Photo credits, clockwise from upper left: Kristine Wook, Cristina Eisenberg, Nathen Domlo, wusa9.com
By Seamus Cashman
“There is no duty we so much underrate as the duty of being happy. By being happy, we sow anonymous benefits upon the world, which remain unknown even to ourselves, or when they are disclosed, surprise nobody so much as the benefactor.”
Robert Louis Stephenson, in his 1877 essay, ‘An apology for idlers’.
Before I began this essay, I had completed a short text on personal outcomes of pandemic lockdown through 2020-21 here in Ireland. To my surprise, and somewhat reluctant recognition, a primary outcome was the strangely viscous experience of my having becoming an ‘Idler’. But Stephenson’s wit in the above quotation is valuable. My childhood was pre-mobile phone, pre-landline phones in our village, no streaming apart from valve daytime radio; school holidays were stay-in-bed-time, reading books; comics were forbidden. Reading was not ‘idling’ so long as chores were completed or at least broached.
This past twelve months, I have fully indulged the unseasonal all year sunshine. I sat behind my large front window pane, welcoming daily the springtime birds and flowers. Passing cats nested in my tiny wilding front garden; occasionally pandemic walkers passed by and returned; nothing to distract. I could read, write, think. But most often dream or simply be, good intentions floundering. Ireland seems a very quiet place.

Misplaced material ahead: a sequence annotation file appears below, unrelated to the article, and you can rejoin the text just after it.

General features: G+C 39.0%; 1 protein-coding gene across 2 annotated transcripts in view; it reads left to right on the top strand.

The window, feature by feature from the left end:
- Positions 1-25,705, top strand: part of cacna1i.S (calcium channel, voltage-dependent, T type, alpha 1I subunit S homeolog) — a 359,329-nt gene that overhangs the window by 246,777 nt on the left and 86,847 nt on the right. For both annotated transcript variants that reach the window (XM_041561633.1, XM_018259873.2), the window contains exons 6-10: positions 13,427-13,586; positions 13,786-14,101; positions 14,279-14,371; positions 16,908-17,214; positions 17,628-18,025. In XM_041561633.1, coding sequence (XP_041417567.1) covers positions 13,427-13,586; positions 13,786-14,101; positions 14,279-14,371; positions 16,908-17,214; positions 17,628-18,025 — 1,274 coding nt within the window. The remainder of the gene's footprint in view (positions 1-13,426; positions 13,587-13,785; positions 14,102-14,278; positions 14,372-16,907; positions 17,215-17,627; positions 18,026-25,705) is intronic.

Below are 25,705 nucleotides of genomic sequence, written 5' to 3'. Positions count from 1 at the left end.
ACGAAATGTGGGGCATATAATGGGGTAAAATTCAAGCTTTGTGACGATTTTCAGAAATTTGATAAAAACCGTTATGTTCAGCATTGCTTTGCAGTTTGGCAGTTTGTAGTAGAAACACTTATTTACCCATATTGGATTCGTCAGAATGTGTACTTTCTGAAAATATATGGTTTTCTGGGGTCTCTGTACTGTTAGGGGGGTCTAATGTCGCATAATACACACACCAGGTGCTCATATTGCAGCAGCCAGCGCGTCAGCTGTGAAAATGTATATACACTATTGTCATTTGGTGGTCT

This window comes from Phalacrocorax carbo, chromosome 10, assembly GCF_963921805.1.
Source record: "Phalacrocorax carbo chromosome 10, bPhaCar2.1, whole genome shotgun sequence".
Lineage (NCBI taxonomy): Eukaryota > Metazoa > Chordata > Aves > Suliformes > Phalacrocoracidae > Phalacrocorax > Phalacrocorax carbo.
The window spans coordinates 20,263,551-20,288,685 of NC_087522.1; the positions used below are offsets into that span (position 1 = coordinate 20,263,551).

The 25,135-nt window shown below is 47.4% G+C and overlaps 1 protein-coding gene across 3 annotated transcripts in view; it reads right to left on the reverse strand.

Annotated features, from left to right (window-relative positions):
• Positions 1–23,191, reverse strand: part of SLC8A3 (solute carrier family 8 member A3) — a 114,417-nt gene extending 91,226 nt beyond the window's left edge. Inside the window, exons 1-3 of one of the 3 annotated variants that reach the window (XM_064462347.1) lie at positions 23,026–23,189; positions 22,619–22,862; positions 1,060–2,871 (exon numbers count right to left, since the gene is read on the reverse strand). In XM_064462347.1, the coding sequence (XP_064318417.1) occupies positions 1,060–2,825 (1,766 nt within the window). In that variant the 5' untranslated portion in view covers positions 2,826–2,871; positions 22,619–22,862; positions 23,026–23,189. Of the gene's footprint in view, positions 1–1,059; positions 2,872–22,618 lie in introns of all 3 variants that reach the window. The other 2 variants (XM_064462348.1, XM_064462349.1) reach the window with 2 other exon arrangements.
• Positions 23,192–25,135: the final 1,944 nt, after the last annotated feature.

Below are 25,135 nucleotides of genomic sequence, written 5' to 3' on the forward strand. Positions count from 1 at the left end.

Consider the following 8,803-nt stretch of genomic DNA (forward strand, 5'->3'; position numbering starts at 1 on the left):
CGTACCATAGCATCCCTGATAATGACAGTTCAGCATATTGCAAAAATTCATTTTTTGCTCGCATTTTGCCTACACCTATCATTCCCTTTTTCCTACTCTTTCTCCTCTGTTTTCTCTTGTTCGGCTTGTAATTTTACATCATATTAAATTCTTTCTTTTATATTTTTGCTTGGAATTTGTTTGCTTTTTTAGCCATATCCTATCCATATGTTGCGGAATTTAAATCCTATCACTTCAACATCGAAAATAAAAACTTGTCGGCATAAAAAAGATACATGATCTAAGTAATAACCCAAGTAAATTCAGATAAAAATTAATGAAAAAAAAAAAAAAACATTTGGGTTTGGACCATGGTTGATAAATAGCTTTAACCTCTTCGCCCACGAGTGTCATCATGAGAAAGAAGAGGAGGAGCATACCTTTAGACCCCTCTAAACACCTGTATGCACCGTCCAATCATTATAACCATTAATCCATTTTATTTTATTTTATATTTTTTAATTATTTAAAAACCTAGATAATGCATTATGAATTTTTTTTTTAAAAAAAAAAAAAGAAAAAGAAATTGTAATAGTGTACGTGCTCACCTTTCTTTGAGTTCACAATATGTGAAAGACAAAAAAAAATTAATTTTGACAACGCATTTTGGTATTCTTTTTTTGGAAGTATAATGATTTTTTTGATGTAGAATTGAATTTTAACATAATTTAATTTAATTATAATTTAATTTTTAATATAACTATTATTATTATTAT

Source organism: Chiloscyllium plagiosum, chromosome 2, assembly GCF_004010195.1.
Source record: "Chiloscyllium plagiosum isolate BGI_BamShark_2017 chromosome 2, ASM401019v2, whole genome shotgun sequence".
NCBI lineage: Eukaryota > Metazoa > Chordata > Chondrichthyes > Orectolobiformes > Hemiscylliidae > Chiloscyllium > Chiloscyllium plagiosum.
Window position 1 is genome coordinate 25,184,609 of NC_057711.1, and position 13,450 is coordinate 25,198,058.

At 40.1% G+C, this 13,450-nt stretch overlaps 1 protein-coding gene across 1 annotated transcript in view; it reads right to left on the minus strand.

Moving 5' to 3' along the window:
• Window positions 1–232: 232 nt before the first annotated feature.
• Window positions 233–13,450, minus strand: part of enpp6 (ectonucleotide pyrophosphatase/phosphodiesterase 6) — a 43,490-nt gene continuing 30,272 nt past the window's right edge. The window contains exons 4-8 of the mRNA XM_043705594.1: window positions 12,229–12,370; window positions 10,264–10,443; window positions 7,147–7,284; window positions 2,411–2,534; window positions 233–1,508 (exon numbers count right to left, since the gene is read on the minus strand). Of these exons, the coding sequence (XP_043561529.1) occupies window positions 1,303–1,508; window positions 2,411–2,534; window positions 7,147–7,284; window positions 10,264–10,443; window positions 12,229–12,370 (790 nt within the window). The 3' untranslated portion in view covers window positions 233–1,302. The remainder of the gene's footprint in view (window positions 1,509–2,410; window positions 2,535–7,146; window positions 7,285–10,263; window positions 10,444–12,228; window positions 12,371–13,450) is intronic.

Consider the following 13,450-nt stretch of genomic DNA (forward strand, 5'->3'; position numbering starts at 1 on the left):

Last week, I read the contributions to this series with a growing sense of fear for US America’s anguish, fear of the uglinesses staining its layered political, social, economic and educational divisiveness; and most of all, fear for America’s poor.
IN the 1970s, I worked for several three-week stints in the US, an editor playing at being a salesman, travelling by car, train, bus or plane from New York and New Jersey to Orono in Maine, to Richmond, Kentucky, to Utah, Ohio, Iowa, Indiana and states in-between. I visited libraries and department heads in third level colleges, public and private, promoting very expensive books and reference materials. Everywhere was new to me, America itself, its occasional ‘dry counties’, its glamour and fluent positivity. All was alive, energised, and seemingly prosperous. Of course it was. These colleges post-1968 were full of the excitements of student life, and academics seemed unpressurised. It was not only a kind of simplicity that flavoured the atmosphere, but a visible unquestioning expectation.